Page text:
So I was at the bank recently with my son, having to deposit a check. Which, in itself, is a rarity. How often do you get paper checks anymore?
The drive-up wasn’t working so I actually went into the bank. The last time I actually set foot in this bank was probably 3 or 4 months prior, so clearly I don’t visit this place too often. My son was with me that time too.
Which is noteworthy to me, because after I got done with the transaction he told me he needed something. Now, given that he’s still in pre-school, there isn’t much he would actually need in a bank! But he asked me a couple of times, and when I asked what it was he wanted, he just said “something”.
I thought about it some, and then realized that the last time I was at the bank, he got a lollipop. It’s funny how sharp some kids’ memories are, especially when it comes to treats! I mean, it was 3 or 4 months ago that he was last in that place yet he still remembered. Kids are sponges, they absorb more than you think.
Well, unfortunately for him there weren’t any lollipops there. As I scanned the place further, I noticed that they didn’t have their complimentary coffee available either. Actually, the whole table where the coffee had been was no longer there! Have to admit, I did like that complimentary coffee they had 🙂
So, I had to tell him that both he and I won’t be getting treats at the bank this time. He of course asked “why?”, and I told him that the bank didn’t have these things any more because they must be trying to save money.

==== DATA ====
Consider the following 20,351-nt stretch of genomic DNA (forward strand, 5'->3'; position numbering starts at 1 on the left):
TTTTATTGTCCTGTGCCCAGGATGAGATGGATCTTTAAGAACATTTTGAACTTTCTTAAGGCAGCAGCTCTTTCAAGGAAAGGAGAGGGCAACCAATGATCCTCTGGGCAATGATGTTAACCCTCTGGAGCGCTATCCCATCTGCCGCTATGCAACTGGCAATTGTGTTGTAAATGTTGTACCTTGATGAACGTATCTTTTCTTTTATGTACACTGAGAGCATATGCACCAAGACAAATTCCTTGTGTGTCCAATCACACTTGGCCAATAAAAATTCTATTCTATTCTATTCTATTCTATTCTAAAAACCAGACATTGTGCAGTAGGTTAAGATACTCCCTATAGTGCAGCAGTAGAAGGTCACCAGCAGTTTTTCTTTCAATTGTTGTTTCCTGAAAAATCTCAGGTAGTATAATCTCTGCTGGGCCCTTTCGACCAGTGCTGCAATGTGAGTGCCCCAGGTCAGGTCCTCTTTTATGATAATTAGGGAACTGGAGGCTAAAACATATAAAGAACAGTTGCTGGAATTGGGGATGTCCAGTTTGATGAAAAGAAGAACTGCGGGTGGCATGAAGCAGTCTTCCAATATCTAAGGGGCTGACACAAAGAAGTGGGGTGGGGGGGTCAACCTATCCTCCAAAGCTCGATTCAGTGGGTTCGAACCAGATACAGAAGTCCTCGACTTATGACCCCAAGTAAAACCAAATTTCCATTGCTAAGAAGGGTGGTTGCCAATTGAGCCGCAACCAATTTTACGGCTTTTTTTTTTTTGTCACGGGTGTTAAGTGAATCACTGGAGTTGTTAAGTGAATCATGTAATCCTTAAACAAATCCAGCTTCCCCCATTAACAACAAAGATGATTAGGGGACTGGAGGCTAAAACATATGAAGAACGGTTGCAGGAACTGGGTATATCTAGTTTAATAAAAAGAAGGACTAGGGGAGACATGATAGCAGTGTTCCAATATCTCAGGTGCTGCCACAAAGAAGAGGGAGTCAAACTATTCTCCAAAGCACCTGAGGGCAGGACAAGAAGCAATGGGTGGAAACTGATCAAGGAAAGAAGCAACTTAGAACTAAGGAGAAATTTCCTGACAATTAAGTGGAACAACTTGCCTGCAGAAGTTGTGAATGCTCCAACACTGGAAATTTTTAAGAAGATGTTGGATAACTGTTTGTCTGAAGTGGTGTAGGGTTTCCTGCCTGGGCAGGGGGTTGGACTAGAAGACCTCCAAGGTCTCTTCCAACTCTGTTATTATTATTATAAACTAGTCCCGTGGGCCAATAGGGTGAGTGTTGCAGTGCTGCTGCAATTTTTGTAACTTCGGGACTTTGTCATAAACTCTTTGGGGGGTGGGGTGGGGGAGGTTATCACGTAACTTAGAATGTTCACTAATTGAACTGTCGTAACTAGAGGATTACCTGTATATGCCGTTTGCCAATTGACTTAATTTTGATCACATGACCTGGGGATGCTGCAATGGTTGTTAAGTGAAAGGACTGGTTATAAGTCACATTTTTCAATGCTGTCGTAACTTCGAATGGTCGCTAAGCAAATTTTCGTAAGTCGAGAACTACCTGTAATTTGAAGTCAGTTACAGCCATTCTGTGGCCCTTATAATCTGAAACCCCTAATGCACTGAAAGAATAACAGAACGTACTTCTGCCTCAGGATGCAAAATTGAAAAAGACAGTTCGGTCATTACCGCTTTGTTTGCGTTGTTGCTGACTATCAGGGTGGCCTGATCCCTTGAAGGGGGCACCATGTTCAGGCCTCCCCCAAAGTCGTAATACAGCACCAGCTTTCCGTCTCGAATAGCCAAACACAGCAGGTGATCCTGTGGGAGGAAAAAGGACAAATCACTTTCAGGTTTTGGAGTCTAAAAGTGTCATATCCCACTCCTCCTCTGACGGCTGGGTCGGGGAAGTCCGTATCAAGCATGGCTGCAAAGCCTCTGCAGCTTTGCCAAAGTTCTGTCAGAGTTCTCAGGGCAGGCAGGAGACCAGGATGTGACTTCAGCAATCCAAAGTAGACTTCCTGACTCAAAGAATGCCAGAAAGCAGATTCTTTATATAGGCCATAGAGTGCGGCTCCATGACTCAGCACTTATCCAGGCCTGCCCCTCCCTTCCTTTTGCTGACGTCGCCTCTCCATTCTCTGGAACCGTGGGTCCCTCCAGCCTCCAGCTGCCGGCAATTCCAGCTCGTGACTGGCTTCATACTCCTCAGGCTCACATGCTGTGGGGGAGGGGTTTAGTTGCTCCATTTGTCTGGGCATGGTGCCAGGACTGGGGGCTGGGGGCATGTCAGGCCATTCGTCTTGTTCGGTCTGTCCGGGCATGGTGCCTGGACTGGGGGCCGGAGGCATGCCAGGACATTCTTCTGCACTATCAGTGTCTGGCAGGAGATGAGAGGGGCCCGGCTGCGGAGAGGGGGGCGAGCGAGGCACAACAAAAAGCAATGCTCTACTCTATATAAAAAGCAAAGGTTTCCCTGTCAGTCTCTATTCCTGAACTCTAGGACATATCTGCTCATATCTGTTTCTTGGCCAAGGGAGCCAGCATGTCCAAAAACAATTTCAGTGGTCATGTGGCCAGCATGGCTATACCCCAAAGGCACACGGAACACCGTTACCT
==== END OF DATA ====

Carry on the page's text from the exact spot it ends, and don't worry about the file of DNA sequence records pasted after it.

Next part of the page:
Again, came the “why” question. To which I responded, “so they can keep more money for themselves”. Again, another “why” question came – and I answered “so they just have more”.
He didn’t get that part. He asked me if they want to have more money so they can buy something, to which I said no – they really just want to have more money. That was followed up by a question about why they want money just to have it. This might seem like a lot of questions, but for a parent it’s fun to figure out how your child is thinking.
Anyway, it did get me thinking though. As a kid, he seemed to connect keeping money with being able to spend it on things. When I introduced the idea that they wanted money just to have more, it didn’t make sense to him.
My first instinct was to think, you know – maybe there is some common sense there. Money is worth something because of what it can buy!
Then, I realized that as grown-ups, we have the capacity for evolved thinking. We realize that we just don’t save money just so we can spend it on specific things. We save, sometimes, just to have money. It might not be earmarked for anything specific, but we realize that the more we have the better. Money can provide security, and degrees of freedom even when our basic needs are met.
Yet, there are many folks that don’t see this. They see money as something that not only pays the bills but also is there primarily for buying toys, dream houses, and luxury vacations. If it’s there, spend it! They think it’s not necessarily something that we need to keep for other reasons, like security and freedom as I mentioned above.
Really, it’s almost like many people simply have views of money that are almost child-like. Just like the conversation I had about lollipops at the bank, a conversation with these folks might be along those lines in some way. They don’t get it.
Maybe, to prevent people from being stuck in childhood with their views on money, it’s vital to start kids with money lessons as early as possible. Teaching kids about money can help then grow and advance their thinking, so that they are able to make sound and smart financial decisions later in life!
My Questions for You
Have you ever met any people who just don’t seem to have developed any real financial thinking?
What do you think is a good age to start teaching money lessons to kids?